(a) In any action under Section 98, 1193.6, or 1194 to recover wages because of the payment of a wage less than the minimum wage fixed by an order of the commission or by statute, an employee shall be entitled to recover liquidated damages in an amount equal to the wages unlawfully unpaid and interest thereon. Nothing in this subdivision shall be construed to authorize the recovery of liquidated damages for failure to pay overtime compensation.
(b) Notwithstanding subdivision (a), if the employer demonstrates to the satisfaction of the court or the Labor Commissioner that the act or omission giving rise to the action was in good faith and that the employer had reasonable grounds for believing that the act or omission was not a violation of any provision of the Labor Code relating to minimum wage, or an order of the commission, the court or the Labor Commissioner may, as a matter of discretion, refuse to award liquidated damages or award any amount of liquidated damages not exceeding the amount specified in subdivision (a).
(c) This section applies only to civil actions commenced on or after January 1, 1992.

SEC. 2.5.

 Section 1194.2 of the Labor Code is amended to read:

1194.2.
 (a) In any action under Section 98, 1193.6, or 1194 to recover wages because of the payment of a wage less than the minimum wage fixed by an order of the commission or by statute, an employee shall be entitled to recover liquidated damages in an amount equal to twice the wages unlawfully unpaid and interest thereon. Nothing in this subdivision shall be construed to authorize the recovery of liquidated damages for failure to pay overtime compensation.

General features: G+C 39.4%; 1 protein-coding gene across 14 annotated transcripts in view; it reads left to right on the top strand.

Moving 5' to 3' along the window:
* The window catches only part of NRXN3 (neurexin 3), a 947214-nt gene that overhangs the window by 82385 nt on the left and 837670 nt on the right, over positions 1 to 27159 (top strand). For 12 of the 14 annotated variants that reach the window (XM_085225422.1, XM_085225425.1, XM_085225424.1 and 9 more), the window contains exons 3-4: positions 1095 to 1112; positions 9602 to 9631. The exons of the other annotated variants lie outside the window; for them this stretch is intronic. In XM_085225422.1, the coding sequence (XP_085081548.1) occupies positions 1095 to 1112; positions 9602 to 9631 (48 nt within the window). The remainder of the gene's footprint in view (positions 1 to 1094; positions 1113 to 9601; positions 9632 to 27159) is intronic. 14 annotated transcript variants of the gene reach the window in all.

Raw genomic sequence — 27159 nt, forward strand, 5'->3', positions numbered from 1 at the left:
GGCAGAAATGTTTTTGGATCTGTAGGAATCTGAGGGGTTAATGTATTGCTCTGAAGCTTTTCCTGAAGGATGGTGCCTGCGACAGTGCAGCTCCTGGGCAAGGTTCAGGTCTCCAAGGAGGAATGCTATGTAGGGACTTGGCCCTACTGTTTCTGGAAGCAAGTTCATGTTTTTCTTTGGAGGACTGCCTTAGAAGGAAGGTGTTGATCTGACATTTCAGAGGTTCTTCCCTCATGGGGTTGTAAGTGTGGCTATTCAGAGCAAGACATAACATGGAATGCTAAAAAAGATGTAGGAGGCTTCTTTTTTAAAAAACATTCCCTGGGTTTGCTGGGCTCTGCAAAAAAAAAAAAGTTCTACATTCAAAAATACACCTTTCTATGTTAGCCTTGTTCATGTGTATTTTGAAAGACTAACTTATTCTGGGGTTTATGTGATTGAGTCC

(b) Notwithstanding subdivision (a), if the employer demonstrates to the satisfaction of the court or the Labor Commissioner that the act or omission giving rise to the action was in good faith and that the employer had reasonable grounds for believing that the act or omission was not a violation of any provision of the Labor Code relating to minimum wage, or an order of the commission, the court or the Labor Commissioner may, as a matter of discretion, refuse to award liquidated damages or award any amount of liquidated damages not exceeding the amount specified in subdivision (a).
(c) This section applies only to civil actions commenced on or after January 1, 1992.

SEC. 3.

 (a) Section 1.5 of this bill incorporates amendments to Section 98 of the Labor Code proposed by both this bill and AB 469. It shall only become operative if (1) both bills are enacted and become effective on or before January 1, 2012, (2) each bill amends Section 98 of the Labor Code, and (3) this bill is enacted after AB 469, in which case Section 1 of this bill shall not become operative.
(b) Section 2.5 of this bill incorporates amendments to Section 1194.2 of the Labor Code proposed by both this bill and AB 197. It shall only become operative if (1) both bills are enacted and become effective on or before January 1, 2012, (2) each bill amends Section 1194.2 of the Labor Code, and (3) this bill is enacted after AB 197, in which case Section 2 of this bill shall not become operative.